RISMEDIA, July 23, 2007—(MCT)—Landlords continue hiking rents in Ventura County, California.
The average monthly rent rose 7.2% to $1,542 in the second quarter from the same period a year ago, RealFacts, a market research firm, reported Wednesday.
Renters pay more to live in the county than people in San Francisco. The only places in California where people are paying more are in the Los Angeles and San Jose regions.
Landlords are going to take what they can in exchange for a small decrease in occupancy, said Bill Watkins, executive director of the UC Santa Barbara Economic Forecast Project.
The average occupancy rate over the same period dropped 2.6%.
“There’s a limit,” Watkins said of what landlords are charging. “But they’ll push the limit, certainly.”
Renters in Simi Valley and Camarillo have been the hardest hit. Simi’s average rent rose 12.2%, and Camarillo’s increased 12.8%. Meanwhile, Oxnard renters are paying 2.7% more. In Ventura, the average rent was up 7.6%, and Thousand Oaks rose 6.1%.
Most of the increases were well above the United States’ core inflation rate of 2.3%, as measured by the federal government.
The reason that property owners are able to keep increasing prices is because the “economy is strong and we haven’t had much supply added over the years,” Watkins said.
Rent would decline, he added, if more rental units were built, or there were a slowdown in demand, perhaps brought about by a major employer leaving. But Watkins said that’s not likely to happen.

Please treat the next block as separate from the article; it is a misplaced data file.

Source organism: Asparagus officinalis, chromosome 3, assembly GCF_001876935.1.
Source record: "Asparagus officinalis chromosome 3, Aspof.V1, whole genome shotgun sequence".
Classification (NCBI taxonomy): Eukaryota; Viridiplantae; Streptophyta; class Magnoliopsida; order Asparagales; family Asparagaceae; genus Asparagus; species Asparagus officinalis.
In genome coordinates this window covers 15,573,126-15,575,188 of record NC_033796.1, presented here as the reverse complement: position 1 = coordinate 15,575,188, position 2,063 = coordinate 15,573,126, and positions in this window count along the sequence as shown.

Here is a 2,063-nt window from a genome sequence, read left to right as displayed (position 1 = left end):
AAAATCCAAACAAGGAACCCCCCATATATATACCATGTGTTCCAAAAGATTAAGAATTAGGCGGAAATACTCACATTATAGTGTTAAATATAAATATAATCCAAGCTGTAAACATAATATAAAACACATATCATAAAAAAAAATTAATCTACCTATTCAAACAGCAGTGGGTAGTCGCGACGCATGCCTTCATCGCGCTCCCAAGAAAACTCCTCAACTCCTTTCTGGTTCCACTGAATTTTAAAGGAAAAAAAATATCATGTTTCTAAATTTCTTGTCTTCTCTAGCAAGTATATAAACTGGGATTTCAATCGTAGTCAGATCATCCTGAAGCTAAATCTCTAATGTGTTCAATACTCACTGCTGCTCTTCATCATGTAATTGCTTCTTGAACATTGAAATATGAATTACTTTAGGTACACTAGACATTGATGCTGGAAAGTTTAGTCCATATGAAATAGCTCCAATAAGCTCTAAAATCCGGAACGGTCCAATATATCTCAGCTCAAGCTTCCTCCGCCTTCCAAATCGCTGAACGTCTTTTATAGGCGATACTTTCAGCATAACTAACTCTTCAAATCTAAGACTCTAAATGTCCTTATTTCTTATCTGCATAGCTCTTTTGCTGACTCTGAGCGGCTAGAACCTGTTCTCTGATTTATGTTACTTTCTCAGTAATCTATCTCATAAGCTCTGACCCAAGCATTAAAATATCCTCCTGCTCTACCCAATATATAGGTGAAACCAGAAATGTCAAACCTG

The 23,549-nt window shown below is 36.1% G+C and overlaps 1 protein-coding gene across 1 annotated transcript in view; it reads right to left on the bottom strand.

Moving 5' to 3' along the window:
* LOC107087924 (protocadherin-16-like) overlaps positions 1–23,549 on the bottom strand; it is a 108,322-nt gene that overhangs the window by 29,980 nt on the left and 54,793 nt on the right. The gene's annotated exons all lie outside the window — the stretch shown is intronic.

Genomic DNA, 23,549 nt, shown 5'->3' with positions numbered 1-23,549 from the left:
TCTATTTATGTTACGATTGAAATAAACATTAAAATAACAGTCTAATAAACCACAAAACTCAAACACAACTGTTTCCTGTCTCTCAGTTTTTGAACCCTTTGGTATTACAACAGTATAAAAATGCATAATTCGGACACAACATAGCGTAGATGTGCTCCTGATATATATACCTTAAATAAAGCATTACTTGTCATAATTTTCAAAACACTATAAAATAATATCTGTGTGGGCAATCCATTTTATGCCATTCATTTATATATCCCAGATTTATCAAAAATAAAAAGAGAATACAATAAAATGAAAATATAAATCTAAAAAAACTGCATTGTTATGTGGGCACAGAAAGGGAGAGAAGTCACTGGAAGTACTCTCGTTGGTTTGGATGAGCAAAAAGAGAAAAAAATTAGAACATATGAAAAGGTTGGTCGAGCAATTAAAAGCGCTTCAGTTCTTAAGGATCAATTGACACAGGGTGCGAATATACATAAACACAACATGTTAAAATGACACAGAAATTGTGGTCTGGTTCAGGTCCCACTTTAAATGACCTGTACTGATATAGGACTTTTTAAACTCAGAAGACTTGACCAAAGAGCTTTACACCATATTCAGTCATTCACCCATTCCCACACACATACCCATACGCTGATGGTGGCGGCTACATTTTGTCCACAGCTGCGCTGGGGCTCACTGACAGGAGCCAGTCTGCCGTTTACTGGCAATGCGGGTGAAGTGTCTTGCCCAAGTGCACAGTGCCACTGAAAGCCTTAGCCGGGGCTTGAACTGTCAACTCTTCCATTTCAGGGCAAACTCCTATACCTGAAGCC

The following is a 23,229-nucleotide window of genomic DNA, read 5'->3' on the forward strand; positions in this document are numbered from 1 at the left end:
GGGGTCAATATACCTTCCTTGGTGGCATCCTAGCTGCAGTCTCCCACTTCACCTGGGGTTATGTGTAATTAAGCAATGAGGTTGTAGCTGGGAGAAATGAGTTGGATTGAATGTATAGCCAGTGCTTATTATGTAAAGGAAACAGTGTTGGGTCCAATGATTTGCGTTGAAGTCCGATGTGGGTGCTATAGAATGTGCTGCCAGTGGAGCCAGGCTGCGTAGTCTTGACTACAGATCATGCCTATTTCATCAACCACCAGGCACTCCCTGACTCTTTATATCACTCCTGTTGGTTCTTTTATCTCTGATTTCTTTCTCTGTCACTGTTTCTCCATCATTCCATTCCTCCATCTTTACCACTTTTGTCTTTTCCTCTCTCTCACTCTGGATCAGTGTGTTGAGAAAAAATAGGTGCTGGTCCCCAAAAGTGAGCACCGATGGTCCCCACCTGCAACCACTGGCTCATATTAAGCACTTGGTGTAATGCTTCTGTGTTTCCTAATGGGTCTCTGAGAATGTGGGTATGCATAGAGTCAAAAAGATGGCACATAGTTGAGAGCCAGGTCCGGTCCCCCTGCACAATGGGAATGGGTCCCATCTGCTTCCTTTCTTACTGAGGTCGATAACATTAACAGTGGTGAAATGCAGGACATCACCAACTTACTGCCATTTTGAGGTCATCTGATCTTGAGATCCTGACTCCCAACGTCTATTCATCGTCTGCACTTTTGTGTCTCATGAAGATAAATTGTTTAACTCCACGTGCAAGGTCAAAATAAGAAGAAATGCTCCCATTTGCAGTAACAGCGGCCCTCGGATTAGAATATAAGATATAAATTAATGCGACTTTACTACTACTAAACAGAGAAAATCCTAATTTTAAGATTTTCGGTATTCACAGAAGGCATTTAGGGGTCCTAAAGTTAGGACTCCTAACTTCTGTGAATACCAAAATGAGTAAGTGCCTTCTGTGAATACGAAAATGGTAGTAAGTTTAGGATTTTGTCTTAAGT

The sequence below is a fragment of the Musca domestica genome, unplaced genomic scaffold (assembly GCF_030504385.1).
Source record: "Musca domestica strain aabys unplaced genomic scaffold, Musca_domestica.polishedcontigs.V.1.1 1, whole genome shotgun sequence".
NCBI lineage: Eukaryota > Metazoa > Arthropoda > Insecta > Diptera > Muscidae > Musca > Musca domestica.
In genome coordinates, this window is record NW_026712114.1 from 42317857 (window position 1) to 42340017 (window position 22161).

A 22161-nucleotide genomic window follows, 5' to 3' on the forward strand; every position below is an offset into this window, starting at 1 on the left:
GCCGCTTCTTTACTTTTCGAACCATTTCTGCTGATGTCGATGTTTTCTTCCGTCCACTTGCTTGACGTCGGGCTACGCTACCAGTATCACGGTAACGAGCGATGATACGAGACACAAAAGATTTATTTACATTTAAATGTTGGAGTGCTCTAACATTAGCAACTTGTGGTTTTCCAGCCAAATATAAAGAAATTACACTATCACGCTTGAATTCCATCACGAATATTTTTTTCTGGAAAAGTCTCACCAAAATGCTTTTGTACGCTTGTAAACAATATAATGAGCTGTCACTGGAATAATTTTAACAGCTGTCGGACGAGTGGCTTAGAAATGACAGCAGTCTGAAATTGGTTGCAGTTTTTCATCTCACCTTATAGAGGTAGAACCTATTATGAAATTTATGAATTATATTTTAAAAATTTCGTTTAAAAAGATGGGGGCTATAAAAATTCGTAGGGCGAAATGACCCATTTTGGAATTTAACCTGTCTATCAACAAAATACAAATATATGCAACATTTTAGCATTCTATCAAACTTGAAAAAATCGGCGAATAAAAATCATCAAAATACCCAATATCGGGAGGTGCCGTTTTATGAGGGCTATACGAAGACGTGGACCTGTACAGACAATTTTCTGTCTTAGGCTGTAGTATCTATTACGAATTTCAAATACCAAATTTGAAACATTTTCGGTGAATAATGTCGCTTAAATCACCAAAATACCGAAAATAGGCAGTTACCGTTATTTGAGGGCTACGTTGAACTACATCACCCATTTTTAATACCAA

“We don’t expect to see the military, government or Amgen leave,” he said.
Charles Maxey, dean of the School of Business at California Lutheran University in Thousand Oaks, echoed Watkins’ sentiments about rent rising with supply and demand. As long as people are willing to pay their asking price, property owners will ask for more, he said. “They’ll press it as much as they can.”
Local governments do have power to control the situation to some degree, however, by designing policies that allow for certain types of housing and issuing building permits based on that design.
Next spring, cities must submit such plans to the state, which has mandated that they document their needs in various categories of affordability over a five- to seven-year period, said Jill Fioravanti, special projects manager at the Cabrillo Economic Development Corp.
In the meantime, fewer people are renting. Occupancy rates fell to 93.8% from 96.4% the previous year.
As affordable housing goes by the wayside, experts foresee the county suffering in other ways.
For instance, local cities enjoy sharing in retail returns, but the retail outlets need staffs.
“Retail jobs don’t pay well so people have to commute,” Maxey said. “Commuting creates traffic, so the balance between what kind of jobs and housing you build is directly related to traffic.”
Another repercussion will likely be felt by homeowners who can’t find buyers and are trying to lease their homes, said Jayne Haggar, California Oaks Property Management manager.
“When the rents go up, multiple people — like students — want to rent a large home because the rent’s so high that it’s less expensive for them,” she said. “They try to rent a four- or five-bedroom house and split the cost instead of renting an individual one-bedroom apartment.”
Homeowners typically aren’t thrilled at the thought of leasing their property to a group of young people.
That said, with students coming to town, this is the best time of year to rent a house, Haggar said. “But to get a family they have to come down from what their expectations are.”
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